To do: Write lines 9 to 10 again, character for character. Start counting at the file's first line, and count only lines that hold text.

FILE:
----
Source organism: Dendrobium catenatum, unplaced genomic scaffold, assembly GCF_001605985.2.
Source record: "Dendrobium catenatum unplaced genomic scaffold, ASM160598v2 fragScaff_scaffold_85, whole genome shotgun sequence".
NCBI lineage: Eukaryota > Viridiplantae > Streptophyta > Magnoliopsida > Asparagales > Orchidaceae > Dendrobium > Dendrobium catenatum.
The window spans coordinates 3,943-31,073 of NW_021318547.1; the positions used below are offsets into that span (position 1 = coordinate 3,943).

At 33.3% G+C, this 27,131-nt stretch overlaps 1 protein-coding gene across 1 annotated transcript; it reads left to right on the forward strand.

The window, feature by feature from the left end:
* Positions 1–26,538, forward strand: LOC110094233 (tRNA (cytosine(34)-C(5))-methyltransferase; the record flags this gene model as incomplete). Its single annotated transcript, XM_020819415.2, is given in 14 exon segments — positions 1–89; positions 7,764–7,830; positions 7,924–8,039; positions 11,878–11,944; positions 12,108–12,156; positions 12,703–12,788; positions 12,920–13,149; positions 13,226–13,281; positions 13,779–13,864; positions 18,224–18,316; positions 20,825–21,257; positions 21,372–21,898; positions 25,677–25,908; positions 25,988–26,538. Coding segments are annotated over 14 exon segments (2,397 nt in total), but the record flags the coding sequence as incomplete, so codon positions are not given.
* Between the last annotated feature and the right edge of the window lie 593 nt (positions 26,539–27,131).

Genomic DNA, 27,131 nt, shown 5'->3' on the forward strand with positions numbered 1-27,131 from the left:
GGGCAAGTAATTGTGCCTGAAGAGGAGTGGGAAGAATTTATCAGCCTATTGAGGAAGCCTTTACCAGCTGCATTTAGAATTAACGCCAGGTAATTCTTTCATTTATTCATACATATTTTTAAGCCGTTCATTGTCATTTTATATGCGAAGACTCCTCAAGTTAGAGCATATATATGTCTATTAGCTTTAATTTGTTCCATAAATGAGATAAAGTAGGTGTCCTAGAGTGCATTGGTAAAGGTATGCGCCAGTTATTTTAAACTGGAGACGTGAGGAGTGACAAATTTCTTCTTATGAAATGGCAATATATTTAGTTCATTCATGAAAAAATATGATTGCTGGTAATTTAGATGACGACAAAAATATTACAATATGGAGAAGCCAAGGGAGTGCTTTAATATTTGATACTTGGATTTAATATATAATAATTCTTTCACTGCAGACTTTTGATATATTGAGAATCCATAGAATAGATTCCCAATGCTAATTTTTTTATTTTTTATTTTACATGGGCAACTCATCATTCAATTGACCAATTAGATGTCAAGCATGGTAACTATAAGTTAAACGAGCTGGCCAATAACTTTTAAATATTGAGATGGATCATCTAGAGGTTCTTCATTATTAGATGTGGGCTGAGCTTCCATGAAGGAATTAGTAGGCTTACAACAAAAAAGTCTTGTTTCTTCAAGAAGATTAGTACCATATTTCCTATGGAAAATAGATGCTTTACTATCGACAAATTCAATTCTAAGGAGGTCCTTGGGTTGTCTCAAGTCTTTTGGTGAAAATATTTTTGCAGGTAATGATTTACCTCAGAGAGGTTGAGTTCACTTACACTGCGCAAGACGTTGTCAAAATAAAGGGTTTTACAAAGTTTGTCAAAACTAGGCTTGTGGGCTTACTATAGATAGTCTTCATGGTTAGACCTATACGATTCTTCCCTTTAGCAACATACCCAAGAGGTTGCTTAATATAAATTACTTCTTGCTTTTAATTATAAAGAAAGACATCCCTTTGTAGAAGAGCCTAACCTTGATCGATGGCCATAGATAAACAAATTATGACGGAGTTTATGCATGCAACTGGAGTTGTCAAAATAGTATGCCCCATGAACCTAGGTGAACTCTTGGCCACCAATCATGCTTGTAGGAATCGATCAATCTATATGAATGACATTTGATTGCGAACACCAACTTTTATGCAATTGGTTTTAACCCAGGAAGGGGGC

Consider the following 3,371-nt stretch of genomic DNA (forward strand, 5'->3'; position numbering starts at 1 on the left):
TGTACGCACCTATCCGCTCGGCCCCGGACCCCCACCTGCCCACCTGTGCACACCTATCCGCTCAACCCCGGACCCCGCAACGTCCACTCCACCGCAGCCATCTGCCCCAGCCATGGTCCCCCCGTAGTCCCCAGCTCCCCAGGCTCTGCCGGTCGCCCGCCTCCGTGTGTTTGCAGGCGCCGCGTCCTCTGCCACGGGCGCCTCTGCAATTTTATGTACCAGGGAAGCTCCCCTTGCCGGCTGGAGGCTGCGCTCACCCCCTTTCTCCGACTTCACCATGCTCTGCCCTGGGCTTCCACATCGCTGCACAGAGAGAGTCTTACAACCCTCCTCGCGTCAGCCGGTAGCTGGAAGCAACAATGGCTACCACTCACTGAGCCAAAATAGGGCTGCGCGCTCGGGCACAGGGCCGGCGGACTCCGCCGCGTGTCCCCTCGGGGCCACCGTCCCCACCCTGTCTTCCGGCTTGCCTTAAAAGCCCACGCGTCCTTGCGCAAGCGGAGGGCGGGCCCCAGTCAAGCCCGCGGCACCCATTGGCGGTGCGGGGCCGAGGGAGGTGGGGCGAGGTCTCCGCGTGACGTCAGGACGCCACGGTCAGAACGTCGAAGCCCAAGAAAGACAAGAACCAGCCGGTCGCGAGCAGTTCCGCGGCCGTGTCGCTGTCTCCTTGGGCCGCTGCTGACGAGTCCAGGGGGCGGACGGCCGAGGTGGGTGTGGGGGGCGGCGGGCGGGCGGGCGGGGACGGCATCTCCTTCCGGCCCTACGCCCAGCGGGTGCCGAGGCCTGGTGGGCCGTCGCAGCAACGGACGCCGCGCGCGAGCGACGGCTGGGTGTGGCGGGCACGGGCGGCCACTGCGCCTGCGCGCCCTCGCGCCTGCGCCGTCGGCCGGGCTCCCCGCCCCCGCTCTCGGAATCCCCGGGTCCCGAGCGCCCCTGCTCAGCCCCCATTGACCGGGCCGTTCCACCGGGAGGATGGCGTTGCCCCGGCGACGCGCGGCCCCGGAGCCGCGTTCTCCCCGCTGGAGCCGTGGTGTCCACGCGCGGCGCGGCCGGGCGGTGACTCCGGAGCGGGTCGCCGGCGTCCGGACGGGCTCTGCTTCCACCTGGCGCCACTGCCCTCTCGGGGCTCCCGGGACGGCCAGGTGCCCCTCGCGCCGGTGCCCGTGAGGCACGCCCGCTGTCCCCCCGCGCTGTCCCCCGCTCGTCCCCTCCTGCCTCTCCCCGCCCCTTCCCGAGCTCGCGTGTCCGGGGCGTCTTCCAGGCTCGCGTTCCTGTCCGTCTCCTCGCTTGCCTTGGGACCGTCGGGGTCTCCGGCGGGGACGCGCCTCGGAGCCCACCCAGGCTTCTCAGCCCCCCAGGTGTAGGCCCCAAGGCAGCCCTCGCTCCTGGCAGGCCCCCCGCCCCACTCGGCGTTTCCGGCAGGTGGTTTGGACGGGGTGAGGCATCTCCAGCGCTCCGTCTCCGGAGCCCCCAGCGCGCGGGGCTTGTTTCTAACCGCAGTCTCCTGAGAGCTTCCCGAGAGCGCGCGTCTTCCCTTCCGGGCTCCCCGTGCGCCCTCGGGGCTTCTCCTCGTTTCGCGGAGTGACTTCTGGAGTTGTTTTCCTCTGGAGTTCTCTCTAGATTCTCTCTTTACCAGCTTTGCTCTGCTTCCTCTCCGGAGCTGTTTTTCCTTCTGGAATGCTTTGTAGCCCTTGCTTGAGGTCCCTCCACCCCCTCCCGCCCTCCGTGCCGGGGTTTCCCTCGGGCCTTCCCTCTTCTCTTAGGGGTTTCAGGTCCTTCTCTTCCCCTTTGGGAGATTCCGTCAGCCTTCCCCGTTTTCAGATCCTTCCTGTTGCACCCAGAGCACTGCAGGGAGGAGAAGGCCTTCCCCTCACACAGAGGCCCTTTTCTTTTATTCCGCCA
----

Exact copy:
Genomic DNA, 27,131 nt, shown 5'->3' on the forward strand with positions numbered 1-27,131 from the left:
GGGCAAGTAATTGTGCCTGAAGAGGAGTGGGAAGAATTTATCAGCCTATTGAGGAAGCCTTTACCAGCTGCATTTAGAATTAACGCCAGGTAATTCTTTCATTTATTCATACATATTTTTAAGCCGTTCATTGTCATTTTATATGCGAAGACTCCTCAAGTTAGAGCATATATATGTCTATTAGCTTTAATTTGTTCCATAAATGAGATAAAGTAGGTGTCCTAGAGTGCATTGGTAAAGGTATGCGCCAGTTATTTTAAACTGGAGACGTGAGGAGTGACAAATTTCTTCTTATGAAATGGCAATATATTTAGTTCATTCATGAAAAAATATGATTGCTGGTAATTTAGATGACGACAAAAATATTACAATATGGAGAAGCCAAGGGAGTGCTTTAATATTTGATACTTGGATTTAATATATAATAATTCTTTCACTGCAGACTTTTGATATATTGAGAATCCATAGAATAGATTCCCAATGCTAATTTTTTTATTTTTTATTTTACATGGGCAACTCATCATTCAATTGACCAATTAGATGTCAAGCATGGTAACTATAAGTTAAACGAGCTGGCCAATAACTTTTAAATATTGAGATGGATCATCTAGAGGTTCTTCATTATTAGATGTGGGCTGAGCTTCCATGAAGGAATTAGTAGGCTTACAACAAAAAAGTCTTGTTTCTTCAAGAAGATTAGTACCATATTTCCTATGGAAAATAGATGCTTTACTATCGACAAATTCAATTCTAAGGAGGTCCTTGGGTTGTCTCAAGTCTTTTGGTGAAAATATTTTTGCAGGTAATGATTTACCTCAGAGAGGTTGAGTTCACTTACACTGCGCAAGACGTTGTCAAAATAAAGGGTTTTACAAAGTTTGTCAAAACTAGGCTTGTGGGCTTACTATAGATAGTCTTCATGGTTAGACCTATACGATTCTTCCCTTTAGCAACATACCCAAGAGGTTGCTTAATATAAATTACTTCTTGCTTTTAATTATAAAGAAAGACATCCCTTTGTAGAAGAGCCTAACCTTGATCGATGGCCATAGATAAACAAATTATGACGGAGTTTATGCATGCAACTGGAGTTGTCAAAATAGTATGCCCCATGAACCTAGGTGAACTCTTGGCCACCAATCATGCTTGTAGGAATCGATCAATCTATATGAATGACATTTGATTGCGAACACCAACTTTTATGCAATTGGTTTTAACCCAGGAAGGGGGC